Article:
Chrissy has started applying for academic jobs in Spanish, and the conversation about openings--the jobs that seemed out of reach, the locations that weren't great but acceptable, the crazy Christian schools we would never apply to--reminded me of so many I had last year. I'm still close enough to the academy that the job list, which provides a rough guide to the interest of the discipline and clues about whose contract wasn't renewed, interests me. At the same time, my daily life, my concerns, and my future is so removed from the academy that I can hardly believe I went through the very same job search just 12 months ago.

The academic job search was an attempt to imagine a dozen different ways I might spend the rest of my professional life. Could I be happy living in the South, teaching all the time, and hosting regular dinners for my students? Would I want to be in a near-Artic clime and adopt a Marxist attitude? Could I settle in my old hometown and teach the same five classes for the rest of my life? While some academics change jobs every two years, most professors finish their careers where they start them. I began to realize, though, that none of these possible careers appealed to me and I would be better off outside of the academy.


October 09, 2003
 
untitledPresident Bush wants you to know that the situation in Iraq is "a lot better than you probably think." That man truly has a gift for stirring rhetoric.



 
If you are as obsessed with your music as I am and have more tunes than you can track, the newly launched Smart Playlists.com is here to help. The site will be collecting ideas for iTunes smart play lists and other tips and programs to help you manage your Mp3 collection. [via Boing Boing]


October 08, 2003
 
The newly installed management of Tyco took out full pages ads Tuesday to let the world know that "despite the distractions of the recent past" they still believe in the company. Can you really trust someone who considers the theft of $600 million a "distraction"?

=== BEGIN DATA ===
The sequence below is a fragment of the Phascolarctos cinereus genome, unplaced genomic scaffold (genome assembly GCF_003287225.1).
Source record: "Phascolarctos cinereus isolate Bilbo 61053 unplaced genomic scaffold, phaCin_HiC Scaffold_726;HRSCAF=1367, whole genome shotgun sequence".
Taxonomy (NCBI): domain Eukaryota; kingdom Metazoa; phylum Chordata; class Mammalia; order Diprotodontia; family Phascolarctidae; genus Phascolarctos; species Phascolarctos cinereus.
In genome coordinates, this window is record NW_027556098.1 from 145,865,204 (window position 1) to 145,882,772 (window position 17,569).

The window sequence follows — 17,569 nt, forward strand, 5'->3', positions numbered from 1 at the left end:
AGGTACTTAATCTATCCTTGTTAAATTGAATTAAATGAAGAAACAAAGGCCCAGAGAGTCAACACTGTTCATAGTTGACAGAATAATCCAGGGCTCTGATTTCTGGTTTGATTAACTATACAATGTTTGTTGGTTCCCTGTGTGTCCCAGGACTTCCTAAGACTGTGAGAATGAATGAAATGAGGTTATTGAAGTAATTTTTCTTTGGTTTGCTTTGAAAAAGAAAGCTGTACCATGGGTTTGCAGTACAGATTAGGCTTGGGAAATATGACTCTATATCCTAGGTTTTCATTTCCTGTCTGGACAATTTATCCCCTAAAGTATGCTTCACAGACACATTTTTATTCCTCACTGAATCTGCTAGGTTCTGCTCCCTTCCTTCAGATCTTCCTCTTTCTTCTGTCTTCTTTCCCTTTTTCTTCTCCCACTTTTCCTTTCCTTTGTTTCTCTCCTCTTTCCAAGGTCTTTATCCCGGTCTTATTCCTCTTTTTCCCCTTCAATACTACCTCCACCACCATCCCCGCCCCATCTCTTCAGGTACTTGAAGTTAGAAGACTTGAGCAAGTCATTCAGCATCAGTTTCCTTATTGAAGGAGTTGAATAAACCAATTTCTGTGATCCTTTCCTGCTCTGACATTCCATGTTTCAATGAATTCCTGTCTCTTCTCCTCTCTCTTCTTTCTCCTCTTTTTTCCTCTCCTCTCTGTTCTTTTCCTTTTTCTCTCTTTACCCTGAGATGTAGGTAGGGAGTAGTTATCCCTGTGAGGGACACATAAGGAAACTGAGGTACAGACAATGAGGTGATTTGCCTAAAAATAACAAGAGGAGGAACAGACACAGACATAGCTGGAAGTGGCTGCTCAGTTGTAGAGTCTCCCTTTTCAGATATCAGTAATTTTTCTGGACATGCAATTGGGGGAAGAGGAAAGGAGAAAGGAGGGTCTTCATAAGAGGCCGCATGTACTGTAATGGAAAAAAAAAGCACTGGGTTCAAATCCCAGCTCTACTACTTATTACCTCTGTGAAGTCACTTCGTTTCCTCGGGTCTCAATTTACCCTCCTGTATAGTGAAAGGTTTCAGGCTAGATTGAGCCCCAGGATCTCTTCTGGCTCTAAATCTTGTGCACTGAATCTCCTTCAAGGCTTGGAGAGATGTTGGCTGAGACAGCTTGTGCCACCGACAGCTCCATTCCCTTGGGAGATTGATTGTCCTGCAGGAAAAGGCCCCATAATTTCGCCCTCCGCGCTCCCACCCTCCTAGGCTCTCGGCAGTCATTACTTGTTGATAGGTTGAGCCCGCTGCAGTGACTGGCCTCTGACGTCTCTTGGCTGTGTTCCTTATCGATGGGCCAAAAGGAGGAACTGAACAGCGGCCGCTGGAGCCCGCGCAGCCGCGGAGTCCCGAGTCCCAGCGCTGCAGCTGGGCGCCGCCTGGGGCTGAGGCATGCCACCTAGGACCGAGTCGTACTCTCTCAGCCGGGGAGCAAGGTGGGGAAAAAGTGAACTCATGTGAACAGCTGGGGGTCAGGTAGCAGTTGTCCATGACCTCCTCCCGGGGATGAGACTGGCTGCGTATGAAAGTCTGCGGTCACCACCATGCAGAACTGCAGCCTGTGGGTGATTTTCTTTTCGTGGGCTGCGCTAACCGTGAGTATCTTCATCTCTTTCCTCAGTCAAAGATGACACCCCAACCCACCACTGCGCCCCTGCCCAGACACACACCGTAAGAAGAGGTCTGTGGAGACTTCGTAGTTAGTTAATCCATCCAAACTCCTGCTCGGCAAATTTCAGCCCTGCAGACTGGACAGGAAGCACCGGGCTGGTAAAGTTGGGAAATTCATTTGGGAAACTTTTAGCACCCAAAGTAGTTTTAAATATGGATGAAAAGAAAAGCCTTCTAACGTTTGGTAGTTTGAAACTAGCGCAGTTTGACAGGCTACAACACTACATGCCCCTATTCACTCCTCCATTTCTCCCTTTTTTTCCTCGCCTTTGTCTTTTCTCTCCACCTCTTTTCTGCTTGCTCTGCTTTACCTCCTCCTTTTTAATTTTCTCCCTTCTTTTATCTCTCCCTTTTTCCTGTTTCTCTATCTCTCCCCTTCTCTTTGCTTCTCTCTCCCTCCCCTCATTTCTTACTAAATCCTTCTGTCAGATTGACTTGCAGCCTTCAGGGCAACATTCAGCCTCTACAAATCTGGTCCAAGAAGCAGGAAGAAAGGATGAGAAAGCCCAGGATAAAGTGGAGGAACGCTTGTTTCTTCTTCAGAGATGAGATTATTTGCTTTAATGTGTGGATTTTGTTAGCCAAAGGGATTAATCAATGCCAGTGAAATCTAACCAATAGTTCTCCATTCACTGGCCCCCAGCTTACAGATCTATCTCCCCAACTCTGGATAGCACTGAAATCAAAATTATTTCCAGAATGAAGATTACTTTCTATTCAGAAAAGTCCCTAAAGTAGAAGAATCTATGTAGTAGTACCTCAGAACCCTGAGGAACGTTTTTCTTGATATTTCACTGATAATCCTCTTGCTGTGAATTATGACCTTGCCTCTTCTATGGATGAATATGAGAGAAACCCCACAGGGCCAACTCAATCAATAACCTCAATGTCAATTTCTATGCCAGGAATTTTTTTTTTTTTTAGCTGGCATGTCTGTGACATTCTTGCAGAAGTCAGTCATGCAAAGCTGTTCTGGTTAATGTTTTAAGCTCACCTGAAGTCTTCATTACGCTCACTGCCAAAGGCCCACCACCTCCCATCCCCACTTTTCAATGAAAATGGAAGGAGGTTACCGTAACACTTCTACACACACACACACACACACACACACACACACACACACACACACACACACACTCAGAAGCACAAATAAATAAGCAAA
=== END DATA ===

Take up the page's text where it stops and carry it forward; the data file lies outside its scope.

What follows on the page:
October 07, 2003
 
untitledWould you want to share a drink with who you were ten years ago? Would you want to open an email ten years from now from the person you are today? FutureMe can at least offer you the second opportunity by sending an email you write today on a date you specify in the future.

FutureMe allows you to browse the emails of those who opt to make their messages public. Several years in the future, some people will be embarrassed by how immature they are now.


October 06, 2003
 
Ms. Mentor makes mention of Frolic in her most recent advice column in the Chronicle of Higher Education. While I'm happy to accept any publicity that's offered, would it have been too much trouble to actually link to my blog? She certainly knows how to link to her own articles.


October 05, 2003
 
Magician Roy, one half of the famed Las Vegas duo Siegfried and Roy, was mauled and dragged across the stage during a Friday perform. According to the Washington Post, he remains in critical condition after 2 1/2 hours of surgery. No word on whether he will ever join Siegfried on the stage of the Mirage again.

In an unrelated story, the New York Times reports that police discovered a 350-pound bengal tiger in a Harlem apartment over the weekend. The tiger shared the apartment with his owner and a five-foot reptile.


October 02, 2003
 
Record changer, long play, and ten-cent store have all been removed from the 11th edition of Merriam-Webster's Collegiate Dictionary. As David Kipen reports, these words can be revived, but only if we use them in a handful of newspapers and magazines published east of the Mississippi.


October 01, 2003
 
I know it is rude to read over someone's shoulder, but it was hard to turn away from the catalog of New Age trinkets and clothes a dowdy bureaucrat was reading on the Metro today. The medieval-style nightgowns and lingerie were truly hideous.